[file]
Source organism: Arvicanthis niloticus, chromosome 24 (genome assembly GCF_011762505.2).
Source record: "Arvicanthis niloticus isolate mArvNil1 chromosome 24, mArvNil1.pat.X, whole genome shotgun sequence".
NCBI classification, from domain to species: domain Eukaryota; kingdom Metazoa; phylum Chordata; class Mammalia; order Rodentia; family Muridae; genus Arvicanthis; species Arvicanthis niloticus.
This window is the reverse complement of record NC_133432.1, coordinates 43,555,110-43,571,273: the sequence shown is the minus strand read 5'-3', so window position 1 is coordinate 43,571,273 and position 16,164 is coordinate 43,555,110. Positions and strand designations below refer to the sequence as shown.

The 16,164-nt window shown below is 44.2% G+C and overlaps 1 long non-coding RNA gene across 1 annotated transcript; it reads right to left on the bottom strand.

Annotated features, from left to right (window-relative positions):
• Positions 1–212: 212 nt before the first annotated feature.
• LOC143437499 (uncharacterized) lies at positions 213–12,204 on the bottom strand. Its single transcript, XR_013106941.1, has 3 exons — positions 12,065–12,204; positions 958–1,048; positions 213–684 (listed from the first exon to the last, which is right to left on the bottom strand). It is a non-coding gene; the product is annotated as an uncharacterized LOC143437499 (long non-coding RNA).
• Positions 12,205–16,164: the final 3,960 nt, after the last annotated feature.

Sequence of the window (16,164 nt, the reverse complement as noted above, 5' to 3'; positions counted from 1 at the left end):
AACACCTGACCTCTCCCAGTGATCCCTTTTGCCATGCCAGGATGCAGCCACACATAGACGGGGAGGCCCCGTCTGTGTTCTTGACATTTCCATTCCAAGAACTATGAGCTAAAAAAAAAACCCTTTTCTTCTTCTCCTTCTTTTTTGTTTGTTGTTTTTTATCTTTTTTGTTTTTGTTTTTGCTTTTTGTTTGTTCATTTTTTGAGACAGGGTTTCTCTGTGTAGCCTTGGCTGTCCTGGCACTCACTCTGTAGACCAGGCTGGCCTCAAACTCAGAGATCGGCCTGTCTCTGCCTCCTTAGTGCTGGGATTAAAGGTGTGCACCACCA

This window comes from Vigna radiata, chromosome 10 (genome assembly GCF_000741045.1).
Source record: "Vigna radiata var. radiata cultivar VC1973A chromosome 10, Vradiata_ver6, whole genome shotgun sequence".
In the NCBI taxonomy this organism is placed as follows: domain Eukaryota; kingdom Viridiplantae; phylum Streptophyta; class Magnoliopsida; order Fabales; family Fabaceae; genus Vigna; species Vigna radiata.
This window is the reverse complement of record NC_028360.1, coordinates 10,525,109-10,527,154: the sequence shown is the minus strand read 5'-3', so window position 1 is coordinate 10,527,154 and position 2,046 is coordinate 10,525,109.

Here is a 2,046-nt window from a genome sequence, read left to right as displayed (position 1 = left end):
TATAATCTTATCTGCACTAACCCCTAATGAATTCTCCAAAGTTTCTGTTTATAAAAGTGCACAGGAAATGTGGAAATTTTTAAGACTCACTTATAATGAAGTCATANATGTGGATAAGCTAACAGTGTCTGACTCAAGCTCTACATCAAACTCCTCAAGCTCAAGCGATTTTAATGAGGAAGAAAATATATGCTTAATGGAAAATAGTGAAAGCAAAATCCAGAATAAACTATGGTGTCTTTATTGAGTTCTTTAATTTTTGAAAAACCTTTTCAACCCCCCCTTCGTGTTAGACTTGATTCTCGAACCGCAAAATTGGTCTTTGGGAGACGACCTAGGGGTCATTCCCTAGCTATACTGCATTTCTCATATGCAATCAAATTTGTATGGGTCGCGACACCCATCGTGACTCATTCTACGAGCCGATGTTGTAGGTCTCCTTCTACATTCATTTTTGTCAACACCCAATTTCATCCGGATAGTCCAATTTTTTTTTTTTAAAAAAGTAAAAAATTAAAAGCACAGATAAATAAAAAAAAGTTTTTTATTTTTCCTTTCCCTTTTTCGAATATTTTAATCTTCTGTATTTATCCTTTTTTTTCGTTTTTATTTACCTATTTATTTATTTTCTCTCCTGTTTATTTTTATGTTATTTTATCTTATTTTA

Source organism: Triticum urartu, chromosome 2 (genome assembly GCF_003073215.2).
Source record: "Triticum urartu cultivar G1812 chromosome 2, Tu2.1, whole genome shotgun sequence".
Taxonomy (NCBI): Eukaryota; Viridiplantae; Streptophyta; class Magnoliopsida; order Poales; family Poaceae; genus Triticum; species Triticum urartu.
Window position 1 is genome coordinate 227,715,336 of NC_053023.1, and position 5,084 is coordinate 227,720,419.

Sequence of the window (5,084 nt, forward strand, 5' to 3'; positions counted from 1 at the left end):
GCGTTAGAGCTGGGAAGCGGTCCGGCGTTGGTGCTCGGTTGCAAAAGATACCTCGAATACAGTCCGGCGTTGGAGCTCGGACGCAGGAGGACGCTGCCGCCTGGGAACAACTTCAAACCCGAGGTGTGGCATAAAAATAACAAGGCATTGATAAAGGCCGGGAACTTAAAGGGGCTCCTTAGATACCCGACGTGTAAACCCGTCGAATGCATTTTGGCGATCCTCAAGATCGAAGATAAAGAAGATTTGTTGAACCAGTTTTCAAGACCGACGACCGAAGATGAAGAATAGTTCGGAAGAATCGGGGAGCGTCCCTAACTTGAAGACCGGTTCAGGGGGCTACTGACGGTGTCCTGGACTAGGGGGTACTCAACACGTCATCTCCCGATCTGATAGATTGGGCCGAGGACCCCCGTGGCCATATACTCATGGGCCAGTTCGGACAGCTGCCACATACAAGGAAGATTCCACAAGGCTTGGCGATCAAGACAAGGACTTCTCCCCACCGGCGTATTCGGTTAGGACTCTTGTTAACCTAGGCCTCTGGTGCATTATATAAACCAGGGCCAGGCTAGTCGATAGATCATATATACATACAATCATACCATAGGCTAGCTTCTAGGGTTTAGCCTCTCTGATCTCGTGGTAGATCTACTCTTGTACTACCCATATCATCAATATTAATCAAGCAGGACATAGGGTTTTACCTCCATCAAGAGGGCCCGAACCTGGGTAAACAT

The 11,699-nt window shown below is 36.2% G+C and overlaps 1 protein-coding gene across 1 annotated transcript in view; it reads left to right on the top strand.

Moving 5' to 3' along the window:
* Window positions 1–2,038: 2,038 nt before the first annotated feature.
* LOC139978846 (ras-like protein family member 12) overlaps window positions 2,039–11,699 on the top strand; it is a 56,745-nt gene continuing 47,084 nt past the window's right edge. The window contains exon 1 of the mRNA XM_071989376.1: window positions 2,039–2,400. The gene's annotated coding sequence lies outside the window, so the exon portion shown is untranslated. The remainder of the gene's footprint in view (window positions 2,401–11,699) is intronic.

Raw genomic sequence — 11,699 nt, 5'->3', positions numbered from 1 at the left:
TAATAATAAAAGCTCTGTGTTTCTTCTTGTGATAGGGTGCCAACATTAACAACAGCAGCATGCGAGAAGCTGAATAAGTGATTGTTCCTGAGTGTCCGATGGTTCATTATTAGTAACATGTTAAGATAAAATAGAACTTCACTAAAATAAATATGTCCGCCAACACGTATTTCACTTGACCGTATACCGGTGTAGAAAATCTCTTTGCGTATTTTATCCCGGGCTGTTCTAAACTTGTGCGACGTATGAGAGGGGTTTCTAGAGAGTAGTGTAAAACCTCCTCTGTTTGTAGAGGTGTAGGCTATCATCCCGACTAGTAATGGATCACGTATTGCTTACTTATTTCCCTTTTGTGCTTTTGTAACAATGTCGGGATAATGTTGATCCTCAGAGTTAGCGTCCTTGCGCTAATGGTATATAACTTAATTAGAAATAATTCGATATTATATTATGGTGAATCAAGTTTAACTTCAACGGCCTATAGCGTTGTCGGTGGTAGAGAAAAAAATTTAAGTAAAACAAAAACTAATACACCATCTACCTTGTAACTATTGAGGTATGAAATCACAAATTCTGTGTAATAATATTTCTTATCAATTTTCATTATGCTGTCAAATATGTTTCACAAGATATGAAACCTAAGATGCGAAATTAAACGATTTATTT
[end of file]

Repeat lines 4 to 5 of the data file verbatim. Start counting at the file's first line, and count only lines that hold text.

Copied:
This window is the reverse complement of record NC_133432.1, coordinates 43,555,110-43,571,273: the sequence shown is the minus strand read 5'-3', so window position 1 is coordinate 43,571,273 and position 16,164 is coordinate 43,555,110. Positions and strand designations below refer to the sequence as shown.

The 16,164-nt window shown below is 44.2% G+C and overlaps 1 long non-coding RNA gene across 1 annotated transcript; it reads right to left on the bottom strand.